Thursday, December 30, 2010

Don't Hate Conservatives, Their Brains Just Don't Work Right

Actually their brains do work right, sort of.  A study by University College London has found the brains of conservatives are quite different from those of liberals.

Scientists have found that people with conservative views have brains with larger amygdalas, almond shaped areas in the centre of the brain often associated with anxiety and emotions.

On the otherhand, they have a smaller anterior cingulate, an area at the front of the brain associated with courage and looking on the bright side of life.

The "  exciting"  correlation was found by scientists at University College London who scanned the brains of two members of parliament and a number of students.

They found that the size of the two areas of the brain directly related to the political views of the volunteers. 

So let's stop getting so angry at cons.  It's not their fault their amygdalas, their fear receptors, are so damned big.  They're born cowards.  And it's not our fault either that they also got dealt a puny anterior cingulate, the courage generator.  It's no wonder with brains wired for a surplus of fear and a deficiency of courage that these people flock to a thug like Stephen Harper.  They're his for the plucking.  It's not their fault, they were born that way.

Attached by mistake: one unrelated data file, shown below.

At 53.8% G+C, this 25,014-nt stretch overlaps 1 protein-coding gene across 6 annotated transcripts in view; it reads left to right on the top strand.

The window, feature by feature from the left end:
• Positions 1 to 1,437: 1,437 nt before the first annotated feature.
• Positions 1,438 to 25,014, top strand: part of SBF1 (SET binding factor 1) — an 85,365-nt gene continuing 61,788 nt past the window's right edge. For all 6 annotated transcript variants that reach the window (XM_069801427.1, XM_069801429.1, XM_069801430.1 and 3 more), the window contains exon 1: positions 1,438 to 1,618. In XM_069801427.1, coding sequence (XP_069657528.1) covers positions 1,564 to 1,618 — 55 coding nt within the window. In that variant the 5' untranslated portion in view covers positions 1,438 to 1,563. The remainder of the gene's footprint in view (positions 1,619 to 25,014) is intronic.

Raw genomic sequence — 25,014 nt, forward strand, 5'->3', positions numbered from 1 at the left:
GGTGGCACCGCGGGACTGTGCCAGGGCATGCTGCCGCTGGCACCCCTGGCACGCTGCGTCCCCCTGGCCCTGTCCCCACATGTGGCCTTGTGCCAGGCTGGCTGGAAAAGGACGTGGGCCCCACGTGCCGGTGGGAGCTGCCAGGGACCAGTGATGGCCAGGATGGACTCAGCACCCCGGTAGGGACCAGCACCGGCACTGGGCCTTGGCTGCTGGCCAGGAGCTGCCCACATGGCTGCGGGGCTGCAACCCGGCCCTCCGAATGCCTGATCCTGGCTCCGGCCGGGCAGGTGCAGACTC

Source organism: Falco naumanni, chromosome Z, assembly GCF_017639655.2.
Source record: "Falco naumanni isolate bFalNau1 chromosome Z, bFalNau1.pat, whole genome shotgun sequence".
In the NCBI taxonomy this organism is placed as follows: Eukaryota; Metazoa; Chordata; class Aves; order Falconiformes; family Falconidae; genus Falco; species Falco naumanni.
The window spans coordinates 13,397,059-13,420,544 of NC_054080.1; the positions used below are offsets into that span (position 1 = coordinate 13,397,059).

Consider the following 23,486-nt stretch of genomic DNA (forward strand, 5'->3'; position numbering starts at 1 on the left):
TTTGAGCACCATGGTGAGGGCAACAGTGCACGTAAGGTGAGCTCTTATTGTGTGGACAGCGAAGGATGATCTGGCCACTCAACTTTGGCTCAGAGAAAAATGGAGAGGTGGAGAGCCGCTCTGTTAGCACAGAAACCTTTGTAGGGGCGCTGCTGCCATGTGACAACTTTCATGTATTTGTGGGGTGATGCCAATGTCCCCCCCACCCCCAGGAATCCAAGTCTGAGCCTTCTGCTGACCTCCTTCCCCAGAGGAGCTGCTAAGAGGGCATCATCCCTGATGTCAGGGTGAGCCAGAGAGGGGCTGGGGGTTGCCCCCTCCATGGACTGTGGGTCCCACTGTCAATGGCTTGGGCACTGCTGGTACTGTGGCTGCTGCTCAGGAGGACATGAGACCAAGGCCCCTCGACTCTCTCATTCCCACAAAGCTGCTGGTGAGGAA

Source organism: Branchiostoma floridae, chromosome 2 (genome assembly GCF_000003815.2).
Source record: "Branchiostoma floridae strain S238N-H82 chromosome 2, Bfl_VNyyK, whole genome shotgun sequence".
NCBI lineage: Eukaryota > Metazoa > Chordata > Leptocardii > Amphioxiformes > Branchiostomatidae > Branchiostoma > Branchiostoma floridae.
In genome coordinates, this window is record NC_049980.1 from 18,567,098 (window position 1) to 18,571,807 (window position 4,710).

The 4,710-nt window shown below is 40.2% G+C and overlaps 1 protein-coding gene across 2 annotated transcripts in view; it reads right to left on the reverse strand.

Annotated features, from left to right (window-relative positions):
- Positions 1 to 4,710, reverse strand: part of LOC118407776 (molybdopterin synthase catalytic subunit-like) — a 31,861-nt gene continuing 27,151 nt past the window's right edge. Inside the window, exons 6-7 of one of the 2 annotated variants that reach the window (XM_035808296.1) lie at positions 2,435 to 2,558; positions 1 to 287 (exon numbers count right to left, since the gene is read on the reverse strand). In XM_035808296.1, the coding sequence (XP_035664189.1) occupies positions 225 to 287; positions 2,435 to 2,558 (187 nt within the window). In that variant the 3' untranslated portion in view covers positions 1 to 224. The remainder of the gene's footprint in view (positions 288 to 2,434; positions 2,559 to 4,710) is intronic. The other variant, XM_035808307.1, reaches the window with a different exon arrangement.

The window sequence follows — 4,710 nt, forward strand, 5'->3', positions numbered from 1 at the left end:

According to, conservatives are reacting to the study quite predictably - by claiming that evidence of their enlarged amygdalas (the fear centre) is proof of their mental superiority, conveniently ignoring the matter of their shrunken anterior cingulate cortex (the bravery centre).

Predictably, conservatives have jumped on both studies as an indication of their biological superiority. Across the right-leaning blogosphere and twitterverse, DRD4 was cited as the underlying cause of the "mental illness" known as liberalism; and some conservative tweeters have even tried to claim that the enlarged amygdala just means that conservatives "have bigger brains." Of course, the first claim begs the question, and the second ignores the shrunken anterior cingulate.

While the extent of the differences is still unclear, the biology of politics has begun to confirm that those differences are real.


Beijing York said...

The ability to look at the bright side of life is also lacking. That would explain Harper's strained smile.

The Mound of Sound said...

Curious you should mention that, BY. The anterior cingulate cortex is also associated with optimism as well as bravery.